From Purposeless Fear to Fearless Purpose

What a rich and beautiful evening! Last night, Stephane Leblanc and Jeanne Rahilly of the International Centre for Conscious Leadership gathered a wonderful mix of generous, thoughtful people to explore the role of fear in leadership, no matter what the context. The group itself might have been gift enough. But we were also held and inspired by guest speaker Bhaskar Goswami, who runs two companies as well as teaching yoga and mindfulness. I left the gathering with a head full of insights, a heart full of gratitude and a body filled with that rare, precious mix of deep peace and bubbling joy.

These are a few of the insights that stand out for me.

  • There is a difference between useful heightened alertness and purposeless fear.
  • We feel fear when we focus on an imaginary future “what if.” What if I fail? What if I get hurt? What if I lose my job? None of these scenarios is real, in that moment. Therefore, our feeling of fear is fundamentally a choice.
  • When heightened alertness turns to fear, our ability to respond to the situation diminishes. We lose our sense of flow. Our access to intuition is cut off. We fail to notice the full array of information available.
  • Therefore, even if our imagined scenarios may be valid possibilities, the choice to feel fear about them in that moment is not a helpful one.
  • Stress is a form of fear — and a particularly insidious one. Our society justifies stress, celebrating it as a badge of honor and a sign of our seriousness and responsibility. But, in fact, stress is simply fear of an imaginary “what if.” Stress from time pressure, for example, is really the fear that I won’t have time to finish — and that this will perhaps lead to some other negative consequences.
  • The alternative to fear (and stress) is two things: (1) present moment awareness and (2) equanimity — or curiosity, even — about the current circumstances. In the combination of these two states, we are open to our deepest wisdom and our broadest set of possibilities.
  • A useful shortcut to those two things is what Bhaskar calls “the Golden Frame of Gratitude.” “I dare you to try to be grateful and afraid at the same time,” he said, playfully. “You can’t do it.” In any situation, he suggested, we can ask, “What’s great about this?” Part of this practice is noticing that we’re always either thriving or we’re learning — both of which are worthy of gratitude.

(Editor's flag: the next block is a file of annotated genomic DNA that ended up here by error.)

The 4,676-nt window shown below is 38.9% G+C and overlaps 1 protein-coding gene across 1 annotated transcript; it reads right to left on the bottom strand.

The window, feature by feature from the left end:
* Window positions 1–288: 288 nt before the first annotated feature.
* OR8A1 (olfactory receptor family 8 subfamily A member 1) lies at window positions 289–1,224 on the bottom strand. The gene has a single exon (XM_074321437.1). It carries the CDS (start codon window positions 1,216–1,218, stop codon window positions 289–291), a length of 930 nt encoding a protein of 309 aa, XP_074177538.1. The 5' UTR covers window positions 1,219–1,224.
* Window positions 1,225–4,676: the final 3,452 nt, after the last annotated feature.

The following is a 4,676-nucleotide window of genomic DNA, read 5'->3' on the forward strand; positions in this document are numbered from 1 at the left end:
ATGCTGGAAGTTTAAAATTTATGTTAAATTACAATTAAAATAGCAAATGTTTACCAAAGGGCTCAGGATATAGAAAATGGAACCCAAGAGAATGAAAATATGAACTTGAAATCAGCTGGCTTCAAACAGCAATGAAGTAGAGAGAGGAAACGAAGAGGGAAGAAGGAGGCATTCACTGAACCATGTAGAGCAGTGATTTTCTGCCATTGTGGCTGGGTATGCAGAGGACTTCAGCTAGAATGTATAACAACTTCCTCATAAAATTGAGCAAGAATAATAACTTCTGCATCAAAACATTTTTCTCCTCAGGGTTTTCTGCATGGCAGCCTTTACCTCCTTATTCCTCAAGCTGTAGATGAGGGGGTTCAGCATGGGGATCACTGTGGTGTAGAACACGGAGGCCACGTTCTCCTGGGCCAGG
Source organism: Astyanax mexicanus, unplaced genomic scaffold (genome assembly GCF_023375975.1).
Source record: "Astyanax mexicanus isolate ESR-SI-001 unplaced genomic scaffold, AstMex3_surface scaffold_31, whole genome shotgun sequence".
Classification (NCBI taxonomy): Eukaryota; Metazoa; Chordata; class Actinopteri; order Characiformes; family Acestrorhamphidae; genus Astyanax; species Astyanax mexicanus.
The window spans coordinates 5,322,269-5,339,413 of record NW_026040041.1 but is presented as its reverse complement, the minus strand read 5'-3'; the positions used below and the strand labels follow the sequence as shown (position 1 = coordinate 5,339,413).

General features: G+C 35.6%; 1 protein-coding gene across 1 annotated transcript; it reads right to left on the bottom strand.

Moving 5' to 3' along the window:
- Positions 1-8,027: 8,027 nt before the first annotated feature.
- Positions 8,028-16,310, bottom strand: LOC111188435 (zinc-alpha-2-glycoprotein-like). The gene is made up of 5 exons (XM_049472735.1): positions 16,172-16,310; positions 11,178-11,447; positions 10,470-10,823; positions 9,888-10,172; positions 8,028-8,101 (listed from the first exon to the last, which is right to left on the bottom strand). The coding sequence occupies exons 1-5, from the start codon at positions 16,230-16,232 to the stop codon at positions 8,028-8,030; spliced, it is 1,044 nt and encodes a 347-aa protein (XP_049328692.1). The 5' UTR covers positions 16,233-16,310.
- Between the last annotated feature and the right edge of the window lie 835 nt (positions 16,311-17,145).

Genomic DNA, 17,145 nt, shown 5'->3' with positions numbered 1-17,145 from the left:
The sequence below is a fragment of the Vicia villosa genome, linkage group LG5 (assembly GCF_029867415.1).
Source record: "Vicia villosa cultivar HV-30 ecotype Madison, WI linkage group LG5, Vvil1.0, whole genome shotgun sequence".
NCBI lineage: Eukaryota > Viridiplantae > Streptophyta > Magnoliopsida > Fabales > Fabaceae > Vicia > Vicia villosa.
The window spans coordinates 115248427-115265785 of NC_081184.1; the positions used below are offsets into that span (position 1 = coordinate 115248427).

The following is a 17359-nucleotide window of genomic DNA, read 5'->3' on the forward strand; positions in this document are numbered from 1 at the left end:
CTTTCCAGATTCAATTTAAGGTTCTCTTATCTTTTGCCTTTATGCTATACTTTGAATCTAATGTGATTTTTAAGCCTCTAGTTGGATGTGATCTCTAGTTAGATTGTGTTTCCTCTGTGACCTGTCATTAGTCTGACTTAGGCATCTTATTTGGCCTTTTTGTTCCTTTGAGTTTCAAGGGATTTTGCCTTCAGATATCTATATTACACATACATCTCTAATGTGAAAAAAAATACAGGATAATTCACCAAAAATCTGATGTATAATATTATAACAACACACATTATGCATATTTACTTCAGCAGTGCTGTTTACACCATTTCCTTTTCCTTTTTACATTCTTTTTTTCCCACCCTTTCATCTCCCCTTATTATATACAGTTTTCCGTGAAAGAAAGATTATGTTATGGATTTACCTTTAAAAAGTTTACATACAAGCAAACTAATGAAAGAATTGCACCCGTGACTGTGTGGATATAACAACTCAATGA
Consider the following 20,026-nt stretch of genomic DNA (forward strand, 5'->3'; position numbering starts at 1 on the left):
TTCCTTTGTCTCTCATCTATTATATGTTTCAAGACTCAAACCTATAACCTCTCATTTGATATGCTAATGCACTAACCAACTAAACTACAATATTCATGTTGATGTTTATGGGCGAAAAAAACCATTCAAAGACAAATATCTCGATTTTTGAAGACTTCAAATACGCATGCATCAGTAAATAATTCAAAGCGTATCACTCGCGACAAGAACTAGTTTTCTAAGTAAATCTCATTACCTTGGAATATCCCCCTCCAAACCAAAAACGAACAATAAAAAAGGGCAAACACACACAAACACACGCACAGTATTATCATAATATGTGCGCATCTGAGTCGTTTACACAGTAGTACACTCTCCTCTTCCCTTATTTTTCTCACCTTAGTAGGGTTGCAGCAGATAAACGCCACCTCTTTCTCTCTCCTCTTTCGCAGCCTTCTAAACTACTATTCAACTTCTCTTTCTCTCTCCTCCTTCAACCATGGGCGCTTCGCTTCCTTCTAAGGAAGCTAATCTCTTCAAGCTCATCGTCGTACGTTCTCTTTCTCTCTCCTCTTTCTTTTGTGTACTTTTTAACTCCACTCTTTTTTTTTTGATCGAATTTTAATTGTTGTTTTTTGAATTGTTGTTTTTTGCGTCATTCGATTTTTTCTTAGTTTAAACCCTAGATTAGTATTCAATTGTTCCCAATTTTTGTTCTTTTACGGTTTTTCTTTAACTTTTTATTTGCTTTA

At one point, Bhaskar explained that we learn things in one of three ways: (1) through inference, when someone tells us something; (2) through discernment, when we reflect on something and develop our own conclusions; and (3) through direct experience. What I especially appreciated about the evening was the opportunity for all three types of learning:

  • We heard from Bhaskar and from each other.
  • We had ample opportunity to talk through and think through our own reflections.
  • And most of all, we experienced fearless leadership in how Bhaskar led the discussion, with lightness, humor, easy responsiveness and generosity, and also with absolute clarity of purpose.

As we ended the evening, we each said a few words of gratitude to Bhaskar, Stephane, Jeanne and each other. And in one case, the word “grace” came up. I was struck by the connection between gratitude, generosity, generativity and grace — they must surely share the same root, I thought. Our practice of fearless gratitude is fundamentally a stance of generosity — toward ourselves, each other, our projects and the present moment. It is a means of inviting and even cultivating grace. And it is a powerfully effective pathway to creativity and generativity, enabling new possibilities to become manifest. How fascinating!

It was a joy to be so fully human with other kind-hearted souls. My thanks to Stephane and Jeanne for bringing us together.

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